Investors showed a preference for stocks over bonds this week. The economic data had little impact. As a result, mortgage rates ended the week a little higher.
With long-term bond yields at or near record low levels following the Brexit vote on June 23, investors decided this week that stocks had become relatively more attractive than bonds. Investors shifted assets from bonds to stocks, pushing the Dow to a record high, and mortgage-backed securities (MBS) prices lower. Since mortgage rates are set based on MBS prices, rates moved higher. Mortgage rates still remain significantly lower than they were before the Brexit vote.
The recent increase in mortgage rates has occurred despite little change in the outlook of investors for future Fed policy. Numerous Fed officials made speeches over the past week, and the central theme was that federal funds rate hikes will take place at a very gradual pace. In futures markets, investors have priced in less than a fifty percent chance of a rate hike during the remainder of 2016.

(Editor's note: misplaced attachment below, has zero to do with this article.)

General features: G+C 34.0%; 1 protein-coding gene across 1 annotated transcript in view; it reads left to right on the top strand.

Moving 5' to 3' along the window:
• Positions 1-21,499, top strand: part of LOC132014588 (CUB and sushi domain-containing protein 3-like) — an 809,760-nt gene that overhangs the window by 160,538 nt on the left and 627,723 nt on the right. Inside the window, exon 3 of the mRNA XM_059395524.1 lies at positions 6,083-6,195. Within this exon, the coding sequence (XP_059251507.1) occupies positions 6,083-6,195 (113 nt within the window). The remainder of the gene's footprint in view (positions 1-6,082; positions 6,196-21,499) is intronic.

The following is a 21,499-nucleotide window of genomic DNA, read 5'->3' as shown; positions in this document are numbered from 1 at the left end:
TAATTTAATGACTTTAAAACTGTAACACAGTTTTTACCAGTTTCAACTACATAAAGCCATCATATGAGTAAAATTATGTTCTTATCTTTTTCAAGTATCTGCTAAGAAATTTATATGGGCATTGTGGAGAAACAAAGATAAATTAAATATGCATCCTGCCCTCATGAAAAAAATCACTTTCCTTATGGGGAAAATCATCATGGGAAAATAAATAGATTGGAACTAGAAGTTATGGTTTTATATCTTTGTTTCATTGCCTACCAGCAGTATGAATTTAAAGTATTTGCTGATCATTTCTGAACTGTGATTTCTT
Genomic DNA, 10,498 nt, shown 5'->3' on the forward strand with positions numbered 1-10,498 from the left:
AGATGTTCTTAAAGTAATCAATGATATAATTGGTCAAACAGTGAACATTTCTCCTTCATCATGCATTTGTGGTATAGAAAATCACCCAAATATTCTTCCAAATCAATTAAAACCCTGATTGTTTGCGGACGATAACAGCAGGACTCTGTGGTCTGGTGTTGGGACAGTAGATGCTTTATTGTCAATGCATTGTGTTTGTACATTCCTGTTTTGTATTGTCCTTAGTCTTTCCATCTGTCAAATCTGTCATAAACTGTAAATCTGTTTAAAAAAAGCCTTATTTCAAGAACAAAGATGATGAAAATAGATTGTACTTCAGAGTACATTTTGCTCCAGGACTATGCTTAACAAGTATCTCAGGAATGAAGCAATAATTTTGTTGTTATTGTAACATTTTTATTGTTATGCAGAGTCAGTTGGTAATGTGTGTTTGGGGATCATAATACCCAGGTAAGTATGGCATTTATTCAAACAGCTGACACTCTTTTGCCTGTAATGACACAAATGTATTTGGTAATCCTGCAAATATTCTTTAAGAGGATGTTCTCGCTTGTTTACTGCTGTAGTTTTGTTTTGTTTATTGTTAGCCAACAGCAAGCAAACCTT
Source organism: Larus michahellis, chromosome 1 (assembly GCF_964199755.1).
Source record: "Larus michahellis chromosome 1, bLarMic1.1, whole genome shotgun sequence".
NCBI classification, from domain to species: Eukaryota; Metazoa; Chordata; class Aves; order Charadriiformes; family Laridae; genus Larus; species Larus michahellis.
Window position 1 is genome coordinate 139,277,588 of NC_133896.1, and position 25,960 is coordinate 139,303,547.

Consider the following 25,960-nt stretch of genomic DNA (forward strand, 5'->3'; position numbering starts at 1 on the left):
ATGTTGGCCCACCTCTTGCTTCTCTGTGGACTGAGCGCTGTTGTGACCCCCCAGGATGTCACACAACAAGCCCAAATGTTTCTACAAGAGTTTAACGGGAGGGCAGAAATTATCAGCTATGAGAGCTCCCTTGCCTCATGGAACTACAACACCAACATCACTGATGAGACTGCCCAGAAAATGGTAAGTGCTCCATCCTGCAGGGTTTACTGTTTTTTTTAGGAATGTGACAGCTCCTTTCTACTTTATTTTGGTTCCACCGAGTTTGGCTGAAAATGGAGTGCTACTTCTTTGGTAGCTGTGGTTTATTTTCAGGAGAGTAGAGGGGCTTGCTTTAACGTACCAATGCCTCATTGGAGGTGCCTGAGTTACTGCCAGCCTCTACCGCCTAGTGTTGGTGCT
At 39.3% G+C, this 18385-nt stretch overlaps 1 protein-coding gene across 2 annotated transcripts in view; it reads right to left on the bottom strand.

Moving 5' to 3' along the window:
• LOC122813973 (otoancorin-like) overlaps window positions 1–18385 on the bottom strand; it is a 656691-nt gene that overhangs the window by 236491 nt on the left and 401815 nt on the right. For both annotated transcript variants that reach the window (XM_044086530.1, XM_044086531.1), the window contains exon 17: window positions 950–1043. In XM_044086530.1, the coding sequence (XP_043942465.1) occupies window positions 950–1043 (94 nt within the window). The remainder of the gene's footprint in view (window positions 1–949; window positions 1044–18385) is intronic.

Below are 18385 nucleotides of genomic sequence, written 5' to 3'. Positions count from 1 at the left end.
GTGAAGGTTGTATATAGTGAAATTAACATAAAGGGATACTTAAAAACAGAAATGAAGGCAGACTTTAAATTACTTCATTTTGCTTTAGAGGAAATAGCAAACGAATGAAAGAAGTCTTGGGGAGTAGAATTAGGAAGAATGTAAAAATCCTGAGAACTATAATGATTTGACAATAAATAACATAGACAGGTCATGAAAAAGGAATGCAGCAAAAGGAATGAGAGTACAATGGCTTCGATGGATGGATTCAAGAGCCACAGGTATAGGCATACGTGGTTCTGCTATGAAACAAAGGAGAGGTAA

After a slow start to the year, retail sales posted a fourth straight month of solid gains on Friday. Retail sales excluding the volatile auto component surpassed expectations with an increase of 0.7% in June. Consumer spending accounts for about 70% of economic output in the U.S., and the retail sales data is a key indicator.
Partly due to the pickup in consumer spending, second quarter Gross Domestic Product (GDP), the broadest measure of economic growth, is expected to more than double the 1.1% level seen during the first quarter.
Looking ahead, most of next week's economic data will come from the housing sector. The NAHB housing confidence index will come out on Monday. Housing Starts will be released on Tuesday. Existing Home Sales and the Philly Fed regional manufacturing index will come out on Thursday. In addition, there will be a European Central Bank (ECB) meeting on Thursday which could influence U.S. mortgage rates.